I know this is a personal call and there are many variables but for those who have done something like this, would the peace of mind of having a more seaworthy boat like the Lello be worth the lack of access due to larger draft?

Thanks,
Mike
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Old 20-02-2016, 15:25   #2
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Re: Draft considerations for world travel

Mike, if you think the Lello is the more seaworthy boat, you have answered your own question. I'm sure 5 ft. would be convenient for the Caribbean, but you're looking at a whole, wide world out there.

Ann
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Old 24-02-2016, 21:01   #3
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Re: Draft considerations for world travel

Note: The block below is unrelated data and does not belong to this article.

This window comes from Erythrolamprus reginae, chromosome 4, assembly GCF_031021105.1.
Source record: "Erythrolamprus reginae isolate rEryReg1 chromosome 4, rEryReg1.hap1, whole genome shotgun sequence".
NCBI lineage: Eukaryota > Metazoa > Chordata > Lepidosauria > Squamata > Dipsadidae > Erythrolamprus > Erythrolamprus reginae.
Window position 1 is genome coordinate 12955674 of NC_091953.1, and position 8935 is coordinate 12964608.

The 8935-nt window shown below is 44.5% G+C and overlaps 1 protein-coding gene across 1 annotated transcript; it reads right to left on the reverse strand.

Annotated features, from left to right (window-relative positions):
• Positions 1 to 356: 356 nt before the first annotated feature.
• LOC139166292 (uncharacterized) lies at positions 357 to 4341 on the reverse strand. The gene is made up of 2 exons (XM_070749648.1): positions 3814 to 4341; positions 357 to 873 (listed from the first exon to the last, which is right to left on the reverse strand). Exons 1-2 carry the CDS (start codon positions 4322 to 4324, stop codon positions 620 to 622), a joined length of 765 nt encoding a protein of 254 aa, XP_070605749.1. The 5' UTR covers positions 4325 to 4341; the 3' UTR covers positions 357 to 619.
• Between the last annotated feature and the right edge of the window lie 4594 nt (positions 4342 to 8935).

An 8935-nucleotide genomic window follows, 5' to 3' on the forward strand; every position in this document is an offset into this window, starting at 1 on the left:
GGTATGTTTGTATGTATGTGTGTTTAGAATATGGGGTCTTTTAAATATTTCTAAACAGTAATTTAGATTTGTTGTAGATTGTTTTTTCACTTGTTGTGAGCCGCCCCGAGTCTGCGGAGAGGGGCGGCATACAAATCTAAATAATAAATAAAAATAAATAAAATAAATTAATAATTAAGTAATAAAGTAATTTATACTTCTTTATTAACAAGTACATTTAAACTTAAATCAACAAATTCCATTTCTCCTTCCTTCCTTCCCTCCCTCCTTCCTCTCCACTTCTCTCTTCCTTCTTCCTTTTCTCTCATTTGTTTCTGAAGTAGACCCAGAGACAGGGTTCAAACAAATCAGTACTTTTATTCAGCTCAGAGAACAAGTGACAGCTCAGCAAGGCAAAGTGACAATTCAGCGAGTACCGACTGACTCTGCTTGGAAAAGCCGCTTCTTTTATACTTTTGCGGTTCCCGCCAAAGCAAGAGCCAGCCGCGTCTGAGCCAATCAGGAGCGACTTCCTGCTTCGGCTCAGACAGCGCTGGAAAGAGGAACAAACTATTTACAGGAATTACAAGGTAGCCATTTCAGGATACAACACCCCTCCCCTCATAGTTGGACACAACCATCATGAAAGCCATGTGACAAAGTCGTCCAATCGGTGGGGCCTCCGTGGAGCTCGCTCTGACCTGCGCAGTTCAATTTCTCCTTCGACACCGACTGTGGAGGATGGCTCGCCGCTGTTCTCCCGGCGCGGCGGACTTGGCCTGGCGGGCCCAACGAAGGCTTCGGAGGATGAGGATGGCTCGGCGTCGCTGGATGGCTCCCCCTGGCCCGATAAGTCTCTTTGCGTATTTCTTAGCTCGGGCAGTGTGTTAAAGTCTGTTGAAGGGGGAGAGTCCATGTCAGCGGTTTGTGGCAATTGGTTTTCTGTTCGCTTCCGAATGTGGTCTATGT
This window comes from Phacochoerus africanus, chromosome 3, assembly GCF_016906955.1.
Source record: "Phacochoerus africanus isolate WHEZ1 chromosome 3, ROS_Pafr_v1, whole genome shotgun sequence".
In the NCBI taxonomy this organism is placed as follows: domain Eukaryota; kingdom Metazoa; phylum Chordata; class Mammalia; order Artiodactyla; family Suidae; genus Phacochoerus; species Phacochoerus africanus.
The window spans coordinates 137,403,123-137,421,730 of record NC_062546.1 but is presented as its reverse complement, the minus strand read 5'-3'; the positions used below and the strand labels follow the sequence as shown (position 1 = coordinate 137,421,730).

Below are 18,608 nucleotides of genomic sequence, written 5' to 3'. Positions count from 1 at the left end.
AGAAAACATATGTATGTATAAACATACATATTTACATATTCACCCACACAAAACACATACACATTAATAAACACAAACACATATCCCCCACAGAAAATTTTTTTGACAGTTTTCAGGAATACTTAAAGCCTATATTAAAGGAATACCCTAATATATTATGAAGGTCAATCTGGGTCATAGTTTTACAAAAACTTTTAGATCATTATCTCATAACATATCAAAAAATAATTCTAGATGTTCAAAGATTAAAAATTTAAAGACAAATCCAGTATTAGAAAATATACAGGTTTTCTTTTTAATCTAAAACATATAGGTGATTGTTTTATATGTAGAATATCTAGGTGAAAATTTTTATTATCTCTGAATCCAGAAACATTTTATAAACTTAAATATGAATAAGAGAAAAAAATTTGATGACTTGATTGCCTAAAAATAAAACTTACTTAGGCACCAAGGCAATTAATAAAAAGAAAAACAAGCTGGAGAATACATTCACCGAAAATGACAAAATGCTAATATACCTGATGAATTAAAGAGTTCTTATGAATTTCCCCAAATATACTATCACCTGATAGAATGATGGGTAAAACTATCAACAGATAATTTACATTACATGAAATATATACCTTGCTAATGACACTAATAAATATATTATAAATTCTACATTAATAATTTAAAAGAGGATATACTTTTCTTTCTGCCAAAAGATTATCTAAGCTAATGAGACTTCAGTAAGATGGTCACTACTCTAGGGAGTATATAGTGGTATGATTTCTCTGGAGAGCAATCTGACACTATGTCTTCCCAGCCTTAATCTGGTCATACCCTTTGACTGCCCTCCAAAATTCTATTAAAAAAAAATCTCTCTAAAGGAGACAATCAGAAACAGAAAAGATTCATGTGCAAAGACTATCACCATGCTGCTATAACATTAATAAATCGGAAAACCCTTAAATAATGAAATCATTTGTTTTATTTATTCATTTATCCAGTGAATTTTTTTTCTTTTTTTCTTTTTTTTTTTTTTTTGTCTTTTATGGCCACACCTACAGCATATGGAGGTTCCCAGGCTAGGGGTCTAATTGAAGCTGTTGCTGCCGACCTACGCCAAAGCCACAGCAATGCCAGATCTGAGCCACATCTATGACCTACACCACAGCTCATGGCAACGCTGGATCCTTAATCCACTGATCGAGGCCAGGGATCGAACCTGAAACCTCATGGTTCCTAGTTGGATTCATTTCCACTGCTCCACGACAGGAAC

Thanks for the response. That was what I was leaning which was may have been apparent in the way I wrote the post.
Mike
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Old 02-03-2016, 00:01   #4
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Re: Draft considerations for world travel

No boat is perfect, but some designs try hard to strike a balance between shallow and deep draft. Our boat has a "Scheel" keel that's less than 5 feet. We point as well as any boat of similar size, so it seems to work. That might be good for you. Pacific Seacraft has built many boats with this keel.
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Old 02-03-2016, 00:50   #5
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Re: Draft considerations for world travel